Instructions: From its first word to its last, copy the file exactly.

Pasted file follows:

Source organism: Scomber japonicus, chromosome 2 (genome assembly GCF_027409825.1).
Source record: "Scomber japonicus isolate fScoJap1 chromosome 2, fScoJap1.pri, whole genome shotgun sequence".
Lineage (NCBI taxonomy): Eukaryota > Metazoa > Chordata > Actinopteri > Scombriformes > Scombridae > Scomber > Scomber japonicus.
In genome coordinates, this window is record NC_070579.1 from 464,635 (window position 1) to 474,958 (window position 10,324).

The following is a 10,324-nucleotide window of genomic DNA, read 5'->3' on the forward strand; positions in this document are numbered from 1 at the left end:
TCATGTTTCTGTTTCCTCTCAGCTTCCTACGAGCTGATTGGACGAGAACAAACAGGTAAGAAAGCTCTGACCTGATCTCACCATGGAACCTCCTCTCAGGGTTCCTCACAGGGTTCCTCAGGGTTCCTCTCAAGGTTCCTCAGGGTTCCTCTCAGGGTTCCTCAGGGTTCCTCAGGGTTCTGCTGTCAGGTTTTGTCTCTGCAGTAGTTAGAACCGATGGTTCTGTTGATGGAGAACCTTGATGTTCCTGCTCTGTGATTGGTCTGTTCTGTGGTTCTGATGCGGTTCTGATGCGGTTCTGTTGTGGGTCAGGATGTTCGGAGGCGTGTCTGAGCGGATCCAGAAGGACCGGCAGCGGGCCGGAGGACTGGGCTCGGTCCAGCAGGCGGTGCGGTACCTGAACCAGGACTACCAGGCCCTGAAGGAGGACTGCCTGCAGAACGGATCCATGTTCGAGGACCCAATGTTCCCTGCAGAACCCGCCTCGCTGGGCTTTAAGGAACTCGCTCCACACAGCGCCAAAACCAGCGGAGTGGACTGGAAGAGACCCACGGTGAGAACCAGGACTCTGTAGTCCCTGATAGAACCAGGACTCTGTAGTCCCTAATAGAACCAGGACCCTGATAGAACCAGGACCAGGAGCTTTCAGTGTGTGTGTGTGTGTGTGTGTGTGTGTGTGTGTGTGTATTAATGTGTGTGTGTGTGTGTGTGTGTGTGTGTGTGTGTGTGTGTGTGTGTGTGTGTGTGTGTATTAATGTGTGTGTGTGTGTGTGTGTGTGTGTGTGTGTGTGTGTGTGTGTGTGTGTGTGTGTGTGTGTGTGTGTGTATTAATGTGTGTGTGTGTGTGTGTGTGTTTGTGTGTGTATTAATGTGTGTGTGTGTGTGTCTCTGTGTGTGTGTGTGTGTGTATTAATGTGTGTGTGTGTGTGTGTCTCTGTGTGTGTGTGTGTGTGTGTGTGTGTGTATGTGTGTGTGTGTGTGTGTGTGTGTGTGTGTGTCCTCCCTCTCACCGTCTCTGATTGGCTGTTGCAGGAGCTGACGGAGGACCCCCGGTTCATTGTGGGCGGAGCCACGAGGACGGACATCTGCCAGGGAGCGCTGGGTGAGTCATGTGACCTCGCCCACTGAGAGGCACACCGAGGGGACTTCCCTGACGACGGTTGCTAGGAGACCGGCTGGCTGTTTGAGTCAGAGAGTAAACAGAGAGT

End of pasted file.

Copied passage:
Source organism: Scomber japonicus, chromosome 2 (genome assembly GCF_027409825.1).
Source record: "Scomber japonicus isolate fScoJap1 chromosome 2, fScoJap1.pri, whole genome shotgun sequence".
Lineage (NCBI taxonomy): Eukaryota > Metazoa > Chordata > Actinopteri > Scombriformes > Scombridae > Scomber > Scomber japonicus.
In genome coordinates, this window is record NC_070579.1 from 464,635 (window position 1) to 474,958 (window position 10,324).

The following is a 10,324-nucleotide window of genomic DNA, read 5'->3' on the forward strand; positions in this document are numbered from 1 at the left end:
TCATGTTTCTGTTTCCTCTCAGCTTCCTACGAGCTGATTGGACGAGAACAAACAGGTAAGAAAGCTCTGACCTGATCTCACCATGGAACCTCCTCTCAGGGTTCCTCACAGGGTTCCTCAGGGTTCCTCTCAAGGTTCCTCAGGGTTCCTCTCAGGGTTCCTCAGGGTTCCTCAGGGTTCTGCTGTCAGGTTTTGTCTCTGCAGTAGTTAGAACCGATGGTTCTGTTGATGGAGAACCTTGATGTTCCTGCTCTGTGATTGGTCTGTTCTGTGGTTCTGATGCGGTTCTGATGCGGTTCTGTTGTGGGTCAGGATGTTCGGAGGCGTGTCTGAGCGGATCCAGAAGGACCGGCAGCGGGCCGGAGGACTGGGCTCGGTCCAGCAGGCGGTGCGGTACCTGAACCAGGACTACCAGGCCCTGAAGGAGGACTGCCTGCAGAACGGATCCATGTTCGAGGACCCAATGTTCCCTGCAGAACCCGCCTCGCTGGGCTTTAAGGAACTCGCTCCACACAGCGCCAAAACCAGCGGAGTGGACTGGAAGAGACCCACGGTGAGAACCAGGACTCTGTAGTCCCTGATAGAACCAGGACTCTGTAGTCCCTAATAGAACCAGGACCCTGATAGAACCAGGACCAGGAGCTTTCAGTGTGTGTGTGTGTGTGTGTGTGTGTGTGTGTGTGTGTATTAATGTGTGTGTGTGTGTGTGTGTGTGTGTGTGTGTGTGTGTGTGTGTGTGTGTGTGTGTGTATTAATGTGTGTGTGTGTGTGTGTGTGTGTGTGTGTGTGTGTGTGTGTGTGTGTGTGTGTGTGTGTGTGTGTGTGTATTAATGTGTGTGTGTGTGTGTGTGTGTTTGTGTGTGTATTAATGTGTGTGTGTGTGTGTCTCTGTGTGTGTGTGTGTGTGTATTAATGTGTGTGTGTGTGTGTGTCTCTGTGTGTGTGTGTGTGTGTGTGTGTGTGTATGTGTGTGTGTGTGTGTGTGTGTGTGTGTGTGTCCTCCCTCTCACCGTCTCTGATTGGCTGTTGCAGGAGCTGACGGAGGACCCCCGGTTCATTGTGGGCGGAGCCACGAGGACGGACATCTGCCAGGGAGCGCTGGGTGAGTCATGTGACCTCGCCCACTGAGAGGCACACCGAGGGGACTTCCCTGACGACGGTTGCTAGGAGACCGGCTGGCTGTTTGAGTCAGAGAGTAAACAGAGAGT